By Jim Ellis
April 6, 2016 — The closing polls consistently found a tightening of both the Badger State Republican and Democratic races, but they were wrong. The data from Marquette University Law School and Fox News that revealed a widening spread, and reported more than a week ago, proved more accurate.
Last night, Sen. Ted Cruz (R-TX) easily won the Wisconsin primary and took 36 of the 42 Republican delegates in the Winner-Take-All by congressional district format. His popular vote margin was 48-35-14 percent over Donald Trump and Gov. John Kasich (R-OH). Trump won CDs 3 and 7, located in the state’s western sector, giving him six delegates. Gov. Kasich, despite being favored in Madison-anchored District 2, failed to win any delegate votes.
The result was a major setback for Trump’s quest for a first-ballot victory. Early national delegate projections suggested the Republican front-runner needed a Wisconsin victory to secure the nomination on the first convention roll call.
A total of 769 delegate votes remain in the 16 Republican states yet to vote. To clinch a first-ballot victory under the most favorable Trump projection, he would need to commit 62 percent of the outstanding delegates. So far, when adding all of the announced unbound delegates (who have the ability to change their vote) to the aggregate apportionment total, Trump has won 44.6 percent of the 1,703 delegates. It is important to remember that 332 delegates are committed to other candidates and whether they will be released before the convention remains undetermined.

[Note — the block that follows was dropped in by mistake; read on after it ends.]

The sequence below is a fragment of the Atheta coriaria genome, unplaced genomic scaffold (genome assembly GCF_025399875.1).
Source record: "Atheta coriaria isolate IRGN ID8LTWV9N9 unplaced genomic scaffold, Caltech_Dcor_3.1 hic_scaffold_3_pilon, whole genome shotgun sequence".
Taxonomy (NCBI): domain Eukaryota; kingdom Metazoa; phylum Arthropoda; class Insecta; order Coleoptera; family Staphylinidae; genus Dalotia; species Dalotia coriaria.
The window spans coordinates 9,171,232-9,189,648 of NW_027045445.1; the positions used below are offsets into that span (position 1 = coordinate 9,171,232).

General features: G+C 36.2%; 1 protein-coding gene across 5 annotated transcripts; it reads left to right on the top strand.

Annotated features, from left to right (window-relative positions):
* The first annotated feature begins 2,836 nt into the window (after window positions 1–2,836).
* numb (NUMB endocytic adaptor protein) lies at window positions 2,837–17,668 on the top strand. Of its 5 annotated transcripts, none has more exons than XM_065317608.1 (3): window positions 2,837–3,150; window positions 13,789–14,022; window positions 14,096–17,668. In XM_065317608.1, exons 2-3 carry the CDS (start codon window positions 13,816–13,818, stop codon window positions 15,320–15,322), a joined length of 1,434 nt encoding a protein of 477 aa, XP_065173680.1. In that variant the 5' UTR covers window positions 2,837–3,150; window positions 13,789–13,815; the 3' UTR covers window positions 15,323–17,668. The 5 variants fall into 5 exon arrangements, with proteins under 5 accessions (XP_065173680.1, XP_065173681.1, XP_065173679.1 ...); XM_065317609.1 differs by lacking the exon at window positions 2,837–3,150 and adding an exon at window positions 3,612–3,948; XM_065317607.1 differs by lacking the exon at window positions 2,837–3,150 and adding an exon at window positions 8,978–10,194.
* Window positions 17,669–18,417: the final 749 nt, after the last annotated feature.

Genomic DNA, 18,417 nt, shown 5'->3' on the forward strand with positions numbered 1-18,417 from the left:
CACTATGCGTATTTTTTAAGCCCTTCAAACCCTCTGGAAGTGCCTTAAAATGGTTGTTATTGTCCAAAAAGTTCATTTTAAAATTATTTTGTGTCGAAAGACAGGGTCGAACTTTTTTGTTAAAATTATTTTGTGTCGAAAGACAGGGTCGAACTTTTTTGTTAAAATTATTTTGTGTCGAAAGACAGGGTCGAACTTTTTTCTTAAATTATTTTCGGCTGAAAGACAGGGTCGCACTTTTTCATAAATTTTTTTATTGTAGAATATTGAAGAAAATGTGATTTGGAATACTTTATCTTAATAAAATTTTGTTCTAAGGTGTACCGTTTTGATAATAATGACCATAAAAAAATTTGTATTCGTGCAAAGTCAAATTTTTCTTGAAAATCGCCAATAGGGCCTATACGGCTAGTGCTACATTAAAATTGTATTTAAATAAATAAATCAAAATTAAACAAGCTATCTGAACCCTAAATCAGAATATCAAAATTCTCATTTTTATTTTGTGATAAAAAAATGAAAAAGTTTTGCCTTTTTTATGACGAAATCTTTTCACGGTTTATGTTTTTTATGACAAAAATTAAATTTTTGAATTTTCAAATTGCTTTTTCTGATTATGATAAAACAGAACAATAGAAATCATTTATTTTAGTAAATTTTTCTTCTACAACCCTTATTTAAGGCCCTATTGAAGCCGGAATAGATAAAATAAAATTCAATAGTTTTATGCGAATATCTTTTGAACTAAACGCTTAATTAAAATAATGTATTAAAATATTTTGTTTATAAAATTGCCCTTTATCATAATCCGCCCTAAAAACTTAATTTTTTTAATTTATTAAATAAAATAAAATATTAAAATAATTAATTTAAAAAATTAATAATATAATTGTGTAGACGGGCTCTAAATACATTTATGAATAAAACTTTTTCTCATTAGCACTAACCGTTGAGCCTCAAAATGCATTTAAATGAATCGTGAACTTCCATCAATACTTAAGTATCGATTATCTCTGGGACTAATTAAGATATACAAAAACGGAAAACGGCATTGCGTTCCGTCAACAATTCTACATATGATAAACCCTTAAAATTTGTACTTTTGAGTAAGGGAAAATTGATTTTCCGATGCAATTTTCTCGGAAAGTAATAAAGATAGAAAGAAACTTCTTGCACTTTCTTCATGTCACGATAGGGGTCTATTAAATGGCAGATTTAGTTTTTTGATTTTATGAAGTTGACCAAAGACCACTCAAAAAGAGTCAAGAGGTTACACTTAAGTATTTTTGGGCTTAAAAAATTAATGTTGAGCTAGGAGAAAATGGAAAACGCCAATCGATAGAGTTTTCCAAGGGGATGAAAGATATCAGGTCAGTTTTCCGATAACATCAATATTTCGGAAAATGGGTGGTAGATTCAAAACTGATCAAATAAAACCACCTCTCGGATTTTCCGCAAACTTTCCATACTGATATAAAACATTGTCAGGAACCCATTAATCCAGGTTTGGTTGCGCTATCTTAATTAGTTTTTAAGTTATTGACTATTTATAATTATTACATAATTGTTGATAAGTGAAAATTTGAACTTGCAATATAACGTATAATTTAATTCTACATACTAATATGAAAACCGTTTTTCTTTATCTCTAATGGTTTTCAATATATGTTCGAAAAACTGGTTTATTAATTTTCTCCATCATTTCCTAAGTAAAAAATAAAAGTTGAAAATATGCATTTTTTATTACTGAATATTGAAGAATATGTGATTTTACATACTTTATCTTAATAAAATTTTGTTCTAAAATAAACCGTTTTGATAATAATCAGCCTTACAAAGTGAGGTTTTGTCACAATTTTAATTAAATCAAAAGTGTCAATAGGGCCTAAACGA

On the Democratic side, Sen. Bernie Sanders (I/D-VT) won a 56-43 percent popular vote victory over former Secretary of State Hillary Clinton, but when adding announced Super Delegate votes, the Wisconsin apportionment favored him only 45-40 with 11 votes remaining uncommitted. Sanders has now won 16 primaries and caucuses, as compared to Clinton’s 20. Despite the senator’s blowout win last night and his sixth consecutive victory, Clinton still achieved her delegate quota goal and remains on track to win the party nomination. In the remaining 21 Democratic states and territories, Clinton needs to claim only 31 percent of the available delegates to clinch national victory.
Below are the latest unofficial delegate results:
|CANDIDATE||ESTIMATED DELEGATE COUNT|
|Marco Rubio (out)||173|
|Needed to win: 1,237||Remaining: 769|
|CANDIDATE||REGULAR DELEGATES||SUPER DELEGATES|
|Martin O’Malley (out)||1|
Total Clinton: 1,774
Total Sanders: 1,117
Needed to win: 2,383
Delegate Count Source: Unofficial — The Green Papers website (for both parties)
The Democratic totals include some Super Delegates who have announced their support for a candidate even though their states have not yet voted.